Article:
2. The Enemy Within. Far more likely to cause you grief is the viper cherished in your bosom. No one knows for sure, but I would guess that the retail model applies here--- 90% internal theft. After all, who else holds the keys to your kingdom? Training, monitoring, set usage policies, and careful terminal check-out procedures can help, but you never know. If you have 20 employees and they all seem perfectly content, either you are the shining example all other bosses should aspire to, or at least 5% of your workforce is adept at hiding their dissatisfaction. I know which one seems most likely to me.
3. Stupid is as Stupid Does. And Stupid seems to be doing more than his fair share lately. Data theft is the classic crime of opportunity. "It was just laying there, so I took it." Or "The web site was unsecured" (here) or "The safe was left open" (here) or -one that I recently was asked about- "I left the box of records in the back seat, and someone borrowed my car." I love consulting, but dang, please make it harder for me, will ya? No more post-it notes with passwords conveniently stuck to the monitor, or so cleverly stuck under the keyboard. No more backup tapes on a shelf behind your desk, or stacked on top of the server. No more shared passwords for the entire office.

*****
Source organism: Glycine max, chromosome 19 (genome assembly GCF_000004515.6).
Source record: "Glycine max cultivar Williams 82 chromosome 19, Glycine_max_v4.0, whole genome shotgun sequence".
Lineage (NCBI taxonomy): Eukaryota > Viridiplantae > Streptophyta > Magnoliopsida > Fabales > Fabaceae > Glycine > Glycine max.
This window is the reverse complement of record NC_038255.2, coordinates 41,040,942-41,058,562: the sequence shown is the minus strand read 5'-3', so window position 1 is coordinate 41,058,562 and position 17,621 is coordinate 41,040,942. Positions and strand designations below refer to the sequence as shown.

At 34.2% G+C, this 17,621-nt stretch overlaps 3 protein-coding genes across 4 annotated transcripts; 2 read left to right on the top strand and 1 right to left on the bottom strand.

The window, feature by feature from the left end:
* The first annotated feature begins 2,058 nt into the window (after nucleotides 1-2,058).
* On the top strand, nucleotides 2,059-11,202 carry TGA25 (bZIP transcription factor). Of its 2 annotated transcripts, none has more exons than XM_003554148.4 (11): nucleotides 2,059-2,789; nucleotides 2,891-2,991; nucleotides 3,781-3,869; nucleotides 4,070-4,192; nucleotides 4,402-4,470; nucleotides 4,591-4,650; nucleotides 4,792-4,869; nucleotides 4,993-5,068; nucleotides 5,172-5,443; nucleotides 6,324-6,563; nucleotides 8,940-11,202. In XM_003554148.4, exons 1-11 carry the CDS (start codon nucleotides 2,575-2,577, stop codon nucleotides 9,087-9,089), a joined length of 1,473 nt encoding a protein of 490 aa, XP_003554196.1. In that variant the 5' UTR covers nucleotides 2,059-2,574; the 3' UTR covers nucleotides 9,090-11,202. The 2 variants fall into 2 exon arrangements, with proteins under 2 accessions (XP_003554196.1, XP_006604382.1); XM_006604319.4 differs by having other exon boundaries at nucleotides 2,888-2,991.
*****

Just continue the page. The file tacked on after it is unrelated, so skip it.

Once again, if you don't know about this stuff, contract someone who does. It is so very much cheaper and less stressful to spend a few bucks and a few hours hardening your system and providing a few hours of common sense training for your crew than it is to learn about your PHI disclosure from the guy with good hair and too many teeth holding the mike and standing sideways in your lobby so his cameraman can get a good shot.

Wednesday, July 06, 2005

Unintended Lyrical Befuddlement